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June 4, 1991 | From Associated Press
Fired National Security Council staff member Oliver L. North, who fell from grace as the Iran-Contra scandal unfolded, was hailed as a prophet with honor Monday by thousands of flag-waving Southern Baptists. Standing Patton-like against a backdrop of a 40-by-60-foot American flag, North received a series of standing ovations as he compared his own travails to the crossing of the Red Sea.
April 26, 2003 | From Times Wire Reports
The Southern Baptist Convention -- the nation's largest Protestant group -- has reached a membership of 16.2 million, an all-time high, the denomination has announced. In addition to the 1.2% growth in membership, the denomination also reported increases in local congregations (42,775) and missions (5,439). However, there were slight declines in annual baptisms (394,893) and Sunday School enrollment (8,174,493). Total financial receipts increased by 6.4% to $9.5 billion.
September 2, 1991
The Rev. Jess Moody, pastor of the nearly completed $15-million Shepherd of the Hills Church in Chatsworth, has told a Southern Baptist news agency that he agreed to be nominated for the presidency of that denomination in a last-ditch effort at reconciliation between victorious fundamentalist leaders and moderates who have drifted away.
June 20, 1987 | From Times Wire Services
The 22-member Peace Committee of the Southern Baptist Convention, buoyed by the reelection of a conservative as its president, released a report affirming beliefs in the authority of the Bible. The committee, whose report will represent the denomination of 14.6 million Southern Baptists, said this week that biblical accounts of the miraculous and the supernatural are truthful as given by God and recorded by biblical writers.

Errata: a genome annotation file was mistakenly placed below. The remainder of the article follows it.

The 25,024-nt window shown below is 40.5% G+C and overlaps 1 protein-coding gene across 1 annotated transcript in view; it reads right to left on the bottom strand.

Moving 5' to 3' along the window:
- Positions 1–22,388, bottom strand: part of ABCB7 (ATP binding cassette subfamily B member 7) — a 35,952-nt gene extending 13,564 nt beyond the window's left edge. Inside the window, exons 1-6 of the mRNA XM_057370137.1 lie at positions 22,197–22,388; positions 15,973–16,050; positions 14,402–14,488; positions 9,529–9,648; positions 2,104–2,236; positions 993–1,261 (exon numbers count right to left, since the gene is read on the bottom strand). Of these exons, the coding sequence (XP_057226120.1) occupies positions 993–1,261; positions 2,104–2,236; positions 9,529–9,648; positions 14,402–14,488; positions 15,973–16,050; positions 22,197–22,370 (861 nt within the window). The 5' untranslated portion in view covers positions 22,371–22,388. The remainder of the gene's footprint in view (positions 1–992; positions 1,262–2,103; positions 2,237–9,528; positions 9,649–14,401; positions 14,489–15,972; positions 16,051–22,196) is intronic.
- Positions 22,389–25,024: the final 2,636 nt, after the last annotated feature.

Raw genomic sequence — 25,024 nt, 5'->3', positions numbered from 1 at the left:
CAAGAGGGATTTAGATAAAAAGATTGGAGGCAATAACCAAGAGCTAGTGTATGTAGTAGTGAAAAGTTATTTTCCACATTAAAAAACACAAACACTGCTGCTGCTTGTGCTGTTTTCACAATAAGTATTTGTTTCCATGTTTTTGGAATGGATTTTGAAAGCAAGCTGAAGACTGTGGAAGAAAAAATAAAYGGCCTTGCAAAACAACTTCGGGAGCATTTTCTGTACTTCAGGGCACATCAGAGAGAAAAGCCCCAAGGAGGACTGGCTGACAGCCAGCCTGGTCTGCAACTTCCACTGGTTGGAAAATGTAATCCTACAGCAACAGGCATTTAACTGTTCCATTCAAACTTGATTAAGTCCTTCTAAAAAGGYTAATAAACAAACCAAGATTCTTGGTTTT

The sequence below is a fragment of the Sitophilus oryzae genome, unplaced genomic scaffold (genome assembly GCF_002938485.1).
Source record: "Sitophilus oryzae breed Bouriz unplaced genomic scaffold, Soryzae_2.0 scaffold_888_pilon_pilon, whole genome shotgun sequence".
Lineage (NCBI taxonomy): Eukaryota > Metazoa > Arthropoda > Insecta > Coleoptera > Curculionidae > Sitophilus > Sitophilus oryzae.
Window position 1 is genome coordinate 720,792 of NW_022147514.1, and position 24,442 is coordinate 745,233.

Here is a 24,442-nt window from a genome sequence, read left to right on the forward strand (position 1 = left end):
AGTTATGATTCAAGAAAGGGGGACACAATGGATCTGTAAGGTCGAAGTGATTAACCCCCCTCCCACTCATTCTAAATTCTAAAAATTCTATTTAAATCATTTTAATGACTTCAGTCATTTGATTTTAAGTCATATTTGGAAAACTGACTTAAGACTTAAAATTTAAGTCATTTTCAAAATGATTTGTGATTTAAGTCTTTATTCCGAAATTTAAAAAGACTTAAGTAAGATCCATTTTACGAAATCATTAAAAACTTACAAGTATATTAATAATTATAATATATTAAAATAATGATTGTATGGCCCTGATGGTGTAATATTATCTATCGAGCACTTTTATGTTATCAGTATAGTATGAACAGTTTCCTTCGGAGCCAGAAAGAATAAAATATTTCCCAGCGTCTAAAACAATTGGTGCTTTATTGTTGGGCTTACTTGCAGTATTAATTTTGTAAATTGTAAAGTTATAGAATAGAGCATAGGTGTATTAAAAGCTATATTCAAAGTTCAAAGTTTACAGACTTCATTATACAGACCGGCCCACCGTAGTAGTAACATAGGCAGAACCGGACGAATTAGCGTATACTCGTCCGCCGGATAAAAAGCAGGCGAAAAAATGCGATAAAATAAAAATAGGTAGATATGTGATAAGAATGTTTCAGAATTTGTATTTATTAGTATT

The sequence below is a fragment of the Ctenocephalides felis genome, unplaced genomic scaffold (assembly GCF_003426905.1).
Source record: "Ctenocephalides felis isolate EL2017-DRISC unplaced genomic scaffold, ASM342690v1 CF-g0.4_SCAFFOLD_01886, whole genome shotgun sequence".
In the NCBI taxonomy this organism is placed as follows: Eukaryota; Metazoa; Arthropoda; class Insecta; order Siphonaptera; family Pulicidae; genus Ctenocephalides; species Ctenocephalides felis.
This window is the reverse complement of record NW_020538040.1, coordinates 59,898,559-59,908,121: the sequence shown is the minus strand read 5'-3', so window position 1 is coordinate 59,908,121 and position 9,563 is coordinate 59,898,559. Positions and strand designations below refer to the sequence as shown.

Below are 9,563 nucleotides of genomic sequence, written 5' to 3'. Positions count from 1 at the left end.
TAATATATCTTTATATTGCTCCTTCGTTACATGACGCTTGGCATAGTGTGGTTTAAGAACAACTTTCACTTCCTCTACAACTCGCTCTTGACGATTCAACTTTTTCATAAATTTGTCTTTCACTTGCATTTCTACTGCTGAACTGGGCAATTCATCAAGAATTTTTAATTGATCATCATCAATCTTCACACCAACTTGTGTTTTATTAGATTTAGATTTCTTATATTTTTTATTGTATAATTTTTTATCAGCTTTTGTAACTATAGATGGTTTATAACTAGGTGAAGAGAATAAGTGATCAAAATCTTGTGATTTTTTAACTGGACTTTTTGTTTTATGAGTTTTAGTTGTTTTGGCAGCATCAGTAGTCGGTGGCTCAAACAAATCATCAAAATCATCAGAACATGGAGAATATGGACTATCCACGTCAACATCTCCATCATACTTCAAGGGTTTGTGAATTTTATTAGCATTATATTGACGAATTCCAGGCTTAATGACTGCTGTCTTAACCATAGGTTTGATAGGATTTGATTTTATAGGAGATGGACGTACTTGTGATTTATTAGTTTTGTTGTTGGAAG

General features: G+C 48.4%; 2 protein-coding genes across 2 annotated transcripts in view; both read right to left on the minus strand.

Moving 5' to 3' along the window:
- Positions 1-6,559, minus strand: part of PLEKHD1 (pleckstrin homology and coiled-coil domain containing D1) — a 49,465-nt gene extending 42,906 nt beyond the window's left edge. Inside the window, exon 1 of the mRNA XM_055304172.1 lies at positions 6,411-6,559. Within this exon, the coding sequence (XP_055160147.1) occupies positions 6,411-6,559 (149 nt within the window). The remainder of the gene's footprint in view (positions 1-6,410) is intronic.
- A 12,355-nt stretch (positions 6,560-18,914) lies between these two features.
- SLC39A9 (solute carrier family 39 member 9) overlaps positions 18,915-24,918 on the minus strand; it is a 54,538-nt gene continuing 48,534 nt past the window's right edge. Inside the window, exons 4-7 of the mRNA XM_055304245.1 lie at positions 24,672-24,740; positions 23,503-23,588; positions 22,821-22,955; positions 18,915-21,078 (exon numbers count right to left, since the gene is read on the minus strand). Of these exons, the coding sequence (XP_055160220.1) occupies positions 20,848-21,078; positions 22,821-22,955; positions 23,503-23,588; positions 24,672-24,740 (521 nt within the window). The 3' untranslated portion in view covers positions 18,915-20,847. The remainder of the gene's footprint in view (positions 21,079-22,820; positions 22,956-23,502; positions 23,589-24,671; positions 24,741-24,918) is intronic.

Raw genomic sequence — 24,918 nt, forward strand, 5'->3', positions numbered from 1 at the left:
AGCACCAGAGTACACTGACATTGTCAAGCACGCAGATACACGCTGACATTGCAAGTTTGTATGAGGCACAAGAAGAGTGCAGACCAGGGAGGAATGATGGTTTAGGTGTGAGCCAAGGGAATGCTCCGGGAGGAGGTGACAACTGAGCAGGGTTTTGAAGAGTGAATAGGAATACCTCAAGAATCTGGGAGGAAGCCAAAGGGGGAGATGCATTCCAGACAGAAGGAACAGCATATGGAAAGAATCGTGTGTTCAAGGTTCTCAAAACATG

The Southern Baptist Convention, born of a North-South split over slavery, on Tuesday overwhelmingly passed a resolution lamenting its pro-slave-owner roots and repenting for lingering racism. The resolution was approved by a show of hands at the denomination's annual meeting in Atlanta, a gathering of nearly 15,000 voting clergy and lay people.
April 15, 1989 | From Religious News Service
The president of the Southern Baptists' extensive radio and television operation resigned this week as the agency's board of trustees was considering two new offers to buy the denomination's cable television network. Baptist Press reported that the Rev. Jimmy Allen, president of the denomination's Radio-Television Commission since January, 1980, announced that he will become chief executive of one of the companies that has made an offer to buy the network, if the offer is accepted.
June 13, 1992 | From Associated Press
Southern Baptists have banished two congregations for accepting homosexuals and set in motion a precedent-setting change in bylaws to exclude other churches that do the same. The Southern Baptist Convention, attended by about 18,000 members, voted overwhelmingly Tuesday to expel two North Carolina congregations: the Pullen Memorial Church in Raleigh, which blessed a union of two homosexual men, and the Binkley Memorial Church in Chapel Hill, which ordained a homosexual to preach.
June 18, 1988 | from Times Wire Services
A fundamentalist pastor was elected president of the Southern Baptists by only a 2% margin this week, but that narrow victory did not seem to slow the 10-year, ever-more-conservative trend of the large denomination. Only a day after the election of the Rev. Jerry Vines of Jacksonville, Fla., a resolution was passed to redefine a cherished Baptist doctrine by promoting the increased authority of pastors and restricting church members' rights in interpreting Scripture.
July 29, 1995 | From Religion News Service
Baptist moderates who attended last week's convention of the Cooperative Baptist Fellowship live a schizophrenic existence--one foot planted in the conservative-controlled Southern Baptist Convention and the other in their own moderate fellowship. Now, impatient rumblings are building among some moderates who want to form their own denomination.
June 15, 1991 | LOUIS MOORE, Louis Moore serves on the staff of the Southern Baptist Christian Life Commission in Nashville, Tenn., and speaks as an official of the church. Moore was religion editor of the Houston Chronicle from 1972 to 1986 and was president of the Religion Newswriters Assn. 1984-86. and
After 12 years of rancor and heated dissent, the smoke of political gunfire is lifting from the 15-million-member Southern Baptist Convention, making it possible to discern the outline of what the nation's largest non-Catholic religious body will be like in the years to come.
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